Editorial: February 6th, 2014

There is no doubt that Chris Christie is a polarizing figure for those both on the left and the right sides of the american political spectrum. When the New Jersey governor embraced President Obama days before the 2012 election, he drew praise from the left, and ire from the right. The former lauded Gov. Christie for seemingly rejecting “partisan politics” and “doing what was best for the people of New Jersey,” which apparently meant accepting a gratuitous amount of federal disaster relief money in the aftermath of Hurricane Sandy. The latter considered Christie a traitor and for the most part disowned him.

Although not good for the Republican party nationally, Christie’s very public praise and endorsement of The President appeared to be a shrewd political move, especially for someone eyeing a presidential run.  Indeed, as the 2016 election draws closer and each party begins to finalize their list of potential candidates, Christie’s name no doubt features prominently among republican circles who recognized his cross-party appeal. His gamble, however, might have worked too well; his popularity has made the democratic party machine, including their favorite daughter Hillary Clinton, nervous. Thus came the scandals, the hollow-point bullets of political warfare. No sooner had Christie successfully defended against the “Bridgegate” allegations, was he blindsided by a number of accusations alleging Christie’s government misused the Federal Sandy aid money. Though tearfully thanking The President and his government for their “support” after the hurricane might have seemed a smart move in 2012, in 2014 Gov Christie is learning a valuable lesson, one that we Vermonters should take to heart: All federal money comes with a price. Gov Christie, finding himself increasingly alone, is certainly paying that price. Abandoned by conservative and mocked by liberals, fighting off the circling vultures of the media, I have to wonder if Governor Christie regrets his supposedly “brilliant” actions, or if he remains resolute, clinging to the dubious old adage, “all press is good press”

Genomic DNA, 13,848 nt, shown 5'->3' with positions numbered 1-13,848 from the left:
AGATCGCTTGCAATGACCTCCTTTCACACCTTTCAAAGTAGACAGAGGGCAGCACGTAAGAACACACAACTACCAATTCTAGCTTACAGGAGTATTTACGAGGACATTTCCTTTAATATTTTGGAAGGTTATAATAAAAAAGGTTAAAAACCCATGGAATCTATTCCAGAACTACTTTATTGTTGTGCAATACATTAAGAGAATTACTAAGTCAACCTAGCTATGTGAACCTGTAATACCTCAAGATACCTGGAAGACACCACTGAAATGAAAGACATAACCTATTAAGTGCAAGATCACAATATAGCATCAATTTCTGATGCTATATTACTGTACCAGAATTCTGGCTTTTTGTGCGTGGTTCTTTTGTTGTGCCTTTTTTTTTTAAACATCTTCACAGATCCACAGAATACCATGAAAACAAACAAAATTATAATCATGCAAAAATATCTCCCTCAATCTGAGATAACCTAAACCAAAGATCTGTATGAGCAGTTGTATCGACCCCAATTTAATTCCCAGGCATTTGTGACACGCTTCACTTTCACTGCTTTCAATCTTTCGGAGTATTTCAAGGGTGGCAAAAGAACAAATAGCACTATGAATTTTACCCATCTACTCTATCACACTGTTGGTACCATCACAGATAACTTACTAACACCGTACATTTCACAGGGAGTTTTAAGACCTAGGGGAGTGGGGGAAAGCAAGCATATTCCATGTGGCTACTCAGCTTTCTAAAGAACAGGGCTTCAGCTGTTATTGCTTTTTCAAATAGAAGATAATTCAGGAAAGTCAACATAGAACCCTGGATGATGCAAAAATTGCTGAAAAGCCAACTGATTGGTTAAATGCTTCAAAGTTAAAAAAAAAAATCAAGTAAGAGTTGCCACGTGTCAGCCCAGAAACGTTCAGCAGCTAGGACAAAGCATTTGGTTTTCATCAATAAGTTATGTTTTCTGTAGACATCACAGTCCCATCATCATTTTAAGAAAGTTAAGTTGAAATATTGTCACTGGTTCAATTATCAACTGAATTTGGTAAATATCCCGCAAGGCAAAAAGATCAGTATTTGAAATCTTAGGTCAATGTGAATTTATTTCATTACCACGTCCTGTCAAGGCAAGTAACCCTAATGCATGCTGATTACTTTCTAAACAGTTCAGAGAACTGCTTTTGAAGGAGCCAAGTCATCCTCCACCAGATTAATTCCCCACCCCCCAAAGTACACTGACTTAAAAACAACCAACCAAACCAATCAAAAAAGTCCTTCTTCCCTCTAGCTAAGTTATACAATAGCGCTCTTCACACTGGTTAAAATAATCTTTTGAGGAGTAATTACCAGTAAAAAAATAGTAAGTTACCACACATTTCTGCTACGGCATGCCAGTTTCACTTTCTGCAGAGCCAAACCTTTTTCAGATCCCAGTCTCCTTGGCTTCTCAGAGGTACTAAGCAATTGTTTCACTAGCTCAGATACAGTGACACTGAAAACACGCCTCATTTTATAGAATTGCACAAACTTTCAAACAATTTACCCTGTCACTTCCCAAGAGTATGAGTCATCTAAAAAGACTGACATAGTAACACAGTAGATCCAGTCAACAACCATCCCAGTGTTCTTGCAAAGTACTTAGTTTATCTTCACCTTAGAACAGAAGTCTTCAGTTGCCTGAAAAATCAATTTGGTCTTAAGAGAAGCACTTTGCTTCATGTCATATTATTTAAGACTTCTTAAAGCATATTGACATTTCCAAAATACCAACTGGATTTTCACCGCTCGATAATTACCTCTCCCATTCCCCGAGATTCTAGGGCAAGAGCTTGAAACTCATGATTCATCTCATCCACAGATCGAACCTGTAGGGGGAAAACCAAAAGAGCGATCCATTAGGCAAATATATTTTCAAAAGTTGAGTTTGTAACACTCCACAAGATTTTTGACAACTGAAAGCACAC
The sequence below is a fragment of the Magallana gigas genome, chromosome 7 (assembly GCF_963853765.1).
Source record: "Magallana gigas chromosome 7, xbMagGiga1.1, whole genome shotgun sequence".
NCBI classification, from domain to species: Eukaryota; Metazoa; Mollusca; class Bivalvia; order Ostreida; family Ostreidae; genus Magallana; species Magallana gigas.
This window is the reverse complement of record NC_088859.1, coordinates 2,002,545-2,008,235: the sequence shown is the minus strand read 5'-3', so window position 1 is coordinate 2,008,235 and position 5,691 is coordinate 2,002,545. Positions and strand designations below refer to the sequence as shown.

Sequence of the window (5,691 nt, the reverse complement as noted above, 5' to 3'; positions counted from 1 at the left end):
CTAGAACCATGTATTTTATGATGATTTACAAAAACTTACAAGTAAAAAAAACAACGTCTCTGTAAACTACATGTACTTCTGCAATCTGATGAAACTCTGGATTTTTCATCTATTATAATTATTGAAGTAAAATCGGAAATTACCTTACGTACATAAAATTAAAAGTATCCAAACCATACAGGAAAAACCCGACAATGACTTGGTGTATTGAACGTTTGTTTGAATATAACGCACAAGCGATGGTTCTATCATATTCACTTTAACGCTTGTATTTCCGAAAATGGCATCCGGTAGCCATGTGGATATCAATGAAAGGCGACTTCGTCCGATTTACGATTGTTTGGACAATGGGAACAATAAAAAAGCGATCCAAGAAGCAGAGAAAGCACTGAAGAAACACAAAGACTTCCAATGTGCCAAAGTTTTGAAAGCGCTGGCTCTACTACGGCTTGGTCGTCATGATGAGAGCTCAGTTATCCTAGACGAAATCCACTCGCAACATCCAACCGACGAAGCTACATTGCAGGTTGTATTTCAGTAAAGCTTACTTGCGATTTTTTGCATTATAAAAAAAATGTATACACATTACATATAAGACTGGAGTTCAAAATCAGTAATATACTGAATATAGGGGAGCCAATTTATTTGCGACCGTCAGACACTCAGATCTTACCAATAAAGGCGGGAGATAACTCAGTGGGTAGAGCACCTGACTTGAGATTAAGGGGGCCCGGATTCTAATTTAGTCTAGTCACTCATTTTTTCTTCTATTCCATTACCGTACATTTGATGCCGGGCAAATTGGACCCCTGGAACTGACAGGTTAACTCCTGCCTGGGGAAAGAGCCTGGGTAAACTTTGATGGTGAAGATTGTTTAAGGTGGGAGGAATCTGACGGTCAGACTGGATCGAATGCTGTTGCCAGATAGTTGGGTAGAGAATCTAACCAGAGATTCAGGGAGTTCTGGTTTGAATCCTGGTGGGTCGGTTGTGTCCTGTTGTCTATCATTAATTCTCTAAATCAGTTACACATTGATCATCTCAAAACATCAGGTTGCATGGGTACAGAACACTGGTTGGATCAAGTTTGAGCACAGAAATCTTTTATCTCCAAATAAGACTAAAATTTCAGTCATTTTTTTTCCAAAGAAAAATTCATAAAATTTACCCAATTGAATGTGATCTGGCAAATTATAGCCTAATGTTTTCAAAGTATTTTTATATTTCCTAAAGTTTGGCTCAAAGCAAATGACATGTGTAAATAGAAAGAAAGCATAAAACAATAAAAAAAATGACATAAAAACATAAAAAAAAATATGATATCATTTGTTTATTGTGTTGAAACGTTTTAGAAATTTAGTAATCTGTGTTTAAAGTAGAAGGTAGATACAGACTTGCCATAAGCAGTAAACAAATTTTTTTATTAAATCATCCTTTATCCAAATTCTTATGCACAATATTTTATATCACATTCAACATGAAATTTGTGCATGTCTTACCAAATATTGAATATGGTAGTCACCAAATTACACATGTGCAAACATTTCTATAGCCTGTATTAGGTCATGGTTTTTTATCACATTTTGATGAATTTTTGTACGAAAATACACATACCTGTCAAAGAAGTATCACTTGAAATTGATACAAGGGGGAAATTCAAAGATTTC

-Michael Miley, Editor-in-Chief

October 20, 2012 at 3:25 am | | No comment

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